In brief, this procedure requires each party to choose an arbitrator and the two so chosen shall name a 'neutral' arbitrator. The three arbitrators shall then proceed to hear the matter. If the subject of the controversy has been salaries, pensions or insurance, the arbitrators shall recommend terms of settlement which are advisory only and may make findings of fact. As to other matters in dispute the arbitrators shall make determinations which are binding upon the parties and 'the parties will enter into an agreement or take whatever other action that may be appropriate to carry out and effectuate such binding determinations'. The determinations are subject to review in accordance with M.R.C.P., Rule 80B but, in the absence of fraud, the arbitrators' decisions upon questions of fact are final. 4


The Act obviously represents a fresh approach to municipal public employee labor relations problems and enters an area as yet unexplored here. In the field of education, particularly, it appears to clash with traditional concepts of school control and management. As a result, members of the Board here-as several school boards in other jurisdictions have done-protest that if the members entered into the proposed contract, as the arbitration award has ordered them to do-they would be surrendering their authority as public officers to persons who are in no way responsible to the electorate.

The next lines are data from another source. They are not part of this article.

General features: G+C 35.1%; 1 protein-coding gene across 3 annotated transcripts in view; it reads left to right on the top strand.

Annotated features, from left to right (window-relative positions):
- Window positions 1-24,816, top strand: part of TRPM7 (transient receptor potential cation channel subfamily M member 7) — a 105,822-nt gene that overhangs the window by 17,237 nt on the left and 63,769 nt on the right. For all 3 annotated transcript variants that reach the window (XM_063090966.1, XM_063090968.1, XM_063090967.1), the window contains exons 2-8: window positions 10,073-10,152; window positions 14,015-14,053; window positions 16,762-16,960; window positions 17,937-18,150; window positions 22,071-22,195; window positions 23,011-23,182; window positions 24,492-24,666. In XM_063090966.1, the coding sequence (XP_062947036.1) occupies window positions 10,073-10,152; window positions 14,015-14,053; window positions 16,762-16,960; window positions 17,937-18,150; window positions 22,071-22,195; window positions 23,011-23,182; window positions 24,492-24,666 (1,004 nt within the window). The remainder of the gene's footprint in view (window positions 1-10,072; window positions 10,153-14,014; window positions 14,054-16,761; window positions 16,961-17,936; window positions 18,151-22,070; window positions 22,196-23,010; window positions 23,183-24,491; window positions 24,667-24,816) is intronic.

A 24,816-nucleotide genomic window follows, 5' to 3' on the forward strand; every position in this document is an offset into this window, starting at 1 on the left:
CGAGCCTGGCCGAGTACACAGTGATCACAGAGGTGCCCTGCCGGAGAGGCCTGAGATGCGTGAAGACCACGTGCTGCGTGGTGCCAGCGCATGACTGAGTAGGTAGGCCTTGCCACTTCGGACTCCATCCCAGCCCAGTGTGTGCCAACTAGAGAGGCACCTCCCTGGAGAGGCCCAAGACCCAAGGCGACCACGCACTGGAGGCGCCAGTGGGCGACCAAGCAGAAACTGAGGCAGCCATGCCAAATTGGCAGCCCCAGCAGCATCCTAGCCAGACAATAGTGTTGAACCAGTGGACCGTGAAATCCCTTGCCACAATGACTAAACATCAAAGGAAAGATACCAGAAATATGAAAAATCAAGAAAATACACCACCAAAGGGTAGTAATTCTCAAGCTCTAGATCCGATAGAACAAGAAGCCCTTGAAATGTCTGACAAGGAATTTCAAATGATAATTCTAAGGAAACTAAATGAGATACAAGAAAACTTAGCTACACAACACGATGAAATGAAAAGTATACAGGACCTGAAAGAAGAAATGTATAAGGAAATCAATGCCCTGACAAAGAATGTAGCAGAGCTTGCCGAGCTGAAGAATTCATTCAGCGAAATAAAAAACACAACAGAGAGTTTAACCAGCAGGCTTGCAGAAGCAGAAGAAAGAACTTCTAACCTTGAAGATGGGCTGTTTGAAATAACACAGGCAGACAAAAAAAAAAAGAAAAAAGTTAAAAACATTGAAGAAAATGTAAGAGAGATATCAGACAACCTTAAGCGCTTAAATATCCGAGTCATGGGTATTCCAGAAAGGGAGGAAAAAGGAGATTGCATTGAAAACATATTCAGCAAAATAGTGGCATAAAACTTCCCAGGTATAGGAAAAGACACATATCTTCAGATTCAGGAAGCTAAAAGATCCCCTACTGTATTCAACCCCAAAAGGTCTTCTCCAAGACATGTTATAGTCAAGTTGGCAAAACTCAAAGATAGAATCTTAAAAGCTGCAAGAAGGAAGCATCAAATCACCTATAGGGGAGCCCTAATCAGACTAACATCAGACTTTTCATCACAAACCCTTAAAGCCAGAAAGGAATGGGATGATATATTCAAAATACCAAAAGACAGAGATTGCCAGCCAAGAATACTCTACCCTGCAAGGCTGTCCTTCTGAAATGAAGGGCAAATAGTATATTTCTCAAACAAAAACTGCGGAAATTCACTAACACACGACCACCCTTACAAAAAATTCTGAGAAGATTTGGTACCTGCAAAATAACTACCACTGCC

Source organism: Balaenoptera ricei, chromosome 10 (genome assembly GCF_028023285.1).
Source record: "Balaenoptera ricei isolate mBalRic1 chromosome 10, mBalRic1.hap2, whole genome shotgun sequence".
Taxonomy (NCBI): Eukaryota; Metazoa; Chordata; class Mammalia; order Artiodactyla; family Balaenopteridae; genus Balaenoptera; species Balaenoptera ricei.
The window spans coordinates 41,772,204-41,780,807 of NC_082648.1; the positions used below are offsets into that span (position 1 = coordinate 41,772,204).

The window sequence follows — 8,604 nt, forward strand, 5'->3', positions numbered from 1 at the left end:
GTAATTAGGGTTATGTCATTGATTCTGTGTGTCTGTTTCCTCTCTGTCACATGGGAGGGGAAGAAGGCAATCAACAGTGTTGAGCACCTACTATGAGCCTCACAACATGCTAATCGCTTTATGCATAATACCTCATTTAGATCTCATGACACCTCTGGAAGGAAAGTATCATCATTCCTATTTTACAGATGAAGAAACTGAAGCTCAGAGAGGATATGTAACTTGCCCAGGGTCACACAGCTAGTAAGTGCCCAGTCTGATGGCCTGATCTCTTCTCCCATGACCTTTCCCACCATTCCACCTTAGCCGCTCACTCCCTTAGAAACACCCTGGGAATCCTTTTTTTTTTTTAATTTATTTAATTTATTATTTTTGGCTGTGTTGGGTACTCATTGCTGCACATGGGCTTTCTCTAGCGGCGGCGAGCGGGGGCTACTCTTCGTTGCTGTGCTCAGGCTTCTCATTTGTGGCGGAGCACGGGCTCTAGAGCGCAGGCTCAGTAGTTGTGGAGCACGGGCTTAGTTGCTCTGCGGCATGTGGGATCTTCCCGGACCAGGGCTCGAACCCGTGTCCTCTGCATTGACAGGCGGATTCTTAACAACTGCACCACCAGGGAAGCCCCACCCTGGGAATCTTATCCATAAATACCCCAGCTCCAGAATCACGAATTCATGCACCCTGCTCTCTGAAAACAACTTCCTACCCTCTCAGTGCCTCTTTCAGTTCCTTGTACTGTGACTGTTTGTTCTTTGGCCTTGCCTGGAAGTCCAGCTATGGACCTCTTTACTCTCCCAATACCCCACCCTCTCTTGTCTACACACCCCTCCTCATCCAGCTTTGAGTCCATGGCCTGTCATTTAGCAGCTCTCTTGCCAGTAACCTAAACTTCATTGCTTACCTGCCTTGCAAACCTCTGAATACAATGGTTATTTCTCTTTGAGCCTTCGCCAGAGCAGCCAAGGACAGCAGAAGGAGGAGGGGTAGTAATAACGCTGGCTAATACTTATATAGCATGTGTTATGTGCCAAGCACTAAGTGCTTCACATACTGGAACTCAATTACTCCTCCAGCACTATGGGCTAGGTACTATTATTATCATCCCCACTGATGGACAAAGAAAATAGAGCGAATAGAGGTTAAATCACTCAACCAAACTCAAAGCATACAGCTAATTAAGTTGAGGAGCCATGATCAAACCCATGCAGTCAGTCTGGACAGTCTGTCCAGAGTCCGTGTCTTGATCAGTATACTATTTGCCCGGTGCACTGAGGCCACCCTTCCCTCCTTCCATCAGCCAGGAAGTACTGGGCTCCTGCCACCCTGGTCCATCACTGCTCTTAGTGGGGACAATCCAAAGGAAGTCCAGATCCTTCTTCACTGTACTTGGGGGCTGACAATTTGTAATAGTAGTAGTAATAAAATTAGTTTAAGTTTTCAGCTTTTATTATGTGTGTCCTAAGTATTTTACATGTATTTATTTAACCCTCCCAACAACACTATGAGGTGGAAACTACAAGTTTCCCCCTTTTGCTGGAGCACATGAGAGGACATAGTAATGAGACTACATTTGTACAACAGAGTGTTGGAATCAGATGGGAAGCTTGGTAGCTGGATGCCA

Traditionally, the control of the public schools has been entrusted to the local school boards since our State's earliest days. When our Constitution was adopted on October 29, 1819, Article VIII read: